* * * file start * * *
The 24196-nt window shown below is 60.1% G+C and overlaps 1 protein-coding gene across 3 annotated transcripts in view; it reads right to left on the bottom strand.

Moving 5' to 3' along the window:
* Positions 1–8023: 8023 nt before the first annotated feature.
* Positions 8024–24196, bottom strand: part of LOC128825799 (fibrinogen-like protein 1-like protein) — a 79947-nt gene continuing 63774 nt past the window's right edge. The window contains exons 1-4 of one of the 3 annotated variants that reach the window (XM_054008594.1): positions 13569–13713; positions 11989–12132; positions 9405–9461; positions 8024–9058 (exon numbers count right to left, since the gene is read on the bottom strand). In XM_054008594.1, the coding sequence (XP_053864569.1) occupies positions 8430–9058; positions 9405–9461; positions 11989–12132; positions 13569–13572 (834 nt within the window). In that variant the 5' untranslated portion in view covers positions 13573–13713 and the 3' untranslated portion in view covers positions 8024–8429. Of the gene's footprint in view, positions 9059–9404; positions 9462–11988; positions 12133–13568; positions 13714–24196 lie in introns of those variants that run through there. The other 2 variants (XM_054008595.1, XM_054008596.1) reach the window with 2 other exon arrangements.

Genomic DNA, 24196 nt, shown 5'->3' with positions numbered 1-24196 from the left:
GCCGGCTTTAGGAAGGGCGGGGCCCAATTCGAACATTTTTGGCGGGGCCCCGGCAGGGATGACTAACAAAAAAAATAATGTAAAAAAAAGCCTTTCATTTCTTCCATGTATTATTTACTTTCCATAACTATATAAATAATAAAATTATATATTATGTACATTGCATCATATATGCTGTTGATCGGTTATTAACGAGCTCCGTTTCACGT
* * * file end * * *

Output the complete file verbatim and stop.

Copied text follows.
The 24196-nt window shown below is 60.1% G+C and overlaps 1 protein-coding gene across 3 annotated transcripts in view; it reads right to left on the bottom strand.

Moving 5' to 3' along the window:
* Positions 1–8023: 8023 nt before the first annotated feature.
* Positions 8024–24196, bottom strand: part of LOC128825799 (fibrinogen-like protein 1-like protein) — a 79947-nt gene continuing 63774 nt past the window's right edge. The window contains exons 1-4 of one of the 3 annotated variants that reach the window (XM_054008594.1): positions 13569–13713; positions 11989–12132; positions 9405–9461; positions 8024–9058 (exon numbers count right to left, since the gene is read on the bottom strand). In XM_054008594.1, the coding sequence (XP_053864569.1) occupies positions 8430–9058; positions 9405–9461; positions 11989–12132; positions 13569–13572 (834 nt within the window). In that variant the 5' untranslated portion in view covers positions 13573–13713 and the 3' untranslated portion in view covers positions 8024–8429. Of the gene's footprint in view, positions 9059–9404; positions 9462–11988; positions 12133–13568; positions 13714–24196 lie in introns of those variants that run through there. The other 2 variants (XM_054008595.1, XM_054008596.1) reach the window with 2 other exon arrangements.

Genomic DNA, 24196 nt, shown 5'->3' with positions numbered 1-24196 from the left:
GCCGGCTTTAGGAAGGGCGGGGCCCAATTCGAACATTTTTGGCGGGGCCCCGGCAGGGATGACTAACAAAAAAAATAATGTAAAAAAAAGCCTTTCATTTCTTCCATGTATTATTTACTTTCCATAACTATATAAATAATAAAATTATATATTATGTACATTGCATCATATATGCTGTTGATCGGTTATTAACGAGCTCCGTTTCACGT